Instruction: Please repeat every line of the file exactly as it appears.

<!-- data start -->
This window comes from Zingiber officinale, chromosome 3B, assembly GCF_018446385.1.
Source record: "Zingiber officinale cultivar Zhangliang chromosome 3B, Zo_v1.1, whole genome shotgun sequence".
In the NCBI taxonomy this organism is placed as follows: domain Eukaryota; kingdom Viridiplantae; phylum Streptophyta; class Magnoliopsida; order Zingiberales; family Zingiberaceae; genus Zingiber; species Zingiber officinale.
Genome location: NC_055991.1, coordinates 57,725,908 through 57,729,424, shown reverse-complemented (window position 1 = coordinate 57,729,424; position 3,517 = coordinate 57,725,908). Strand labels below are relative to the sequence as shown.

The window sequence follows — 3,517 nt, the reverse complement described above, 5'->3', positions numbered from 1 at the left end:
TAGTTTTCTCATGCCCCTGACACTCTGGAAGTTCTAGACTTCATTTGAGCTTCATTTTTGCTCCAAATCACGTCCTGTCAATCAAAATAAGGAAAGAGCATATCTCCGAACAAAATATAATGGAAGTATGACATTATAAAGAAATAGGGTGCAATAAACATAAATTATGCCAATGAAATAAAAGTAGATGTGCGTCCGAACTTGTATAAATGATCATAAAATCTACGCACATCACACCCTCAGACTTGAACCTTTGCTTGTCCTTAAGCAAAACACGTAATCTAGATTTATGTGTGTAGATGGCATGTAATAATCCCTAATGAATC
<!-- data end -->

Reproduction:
This window comes from Zingiber officinale, chromosome 3B, assembly GCF_018446385.1.
Source record: "Zingiber officinale cultivar Zhangliang chromosome 3B, Zo_v1.1, whole genome shotgun sequence".
In the NCBI taxonomy this organism is placed as follows: domain Eukaryota; kingdom Viridiplantae; phylum Streptophyta; class Magnoliopsida; order Zingiberales; family Zingiberaceae; genus Zingiber; species Zingiber officinale.
Genome location: NC_055991.1, coordinates 57,725,908 through 57,729,424, shown reverse-complemented (window position 1 = coordinate 57,729,424; position 3,517 = coordinate 57,725,908). Strand labels below are relative to the sequence as shown.

The window sequence follows — 3,517 nt, the reverse complement described above, 5'->3', positions numbered from 1 at the left end:
TAGTTTTCTCATGCCCCTGACACTCTGGAAGTTCTAGACTTCATTTGAGCTTCATTTTTGCTCCAAATCACGTCCTGTCAATCAAAATAAGGAAAGAGCATATCTCCGAACAAAATATAATGGAAGTATGACATTATAAAGAAATAGGGTGCAATAAACATAAATTATGCCAATGAAATAAAAGTAGATGTGCGTCCGAACTTGTATAAATGATCATAAAATCTACGCACATCACACCCTCAGACTTGAACCTTTGCTTGTCCTTAAGCAAAACACGTAATCTAGATTTATGTGTGTAGATGGCATGTAATAATCCCTAATGAATC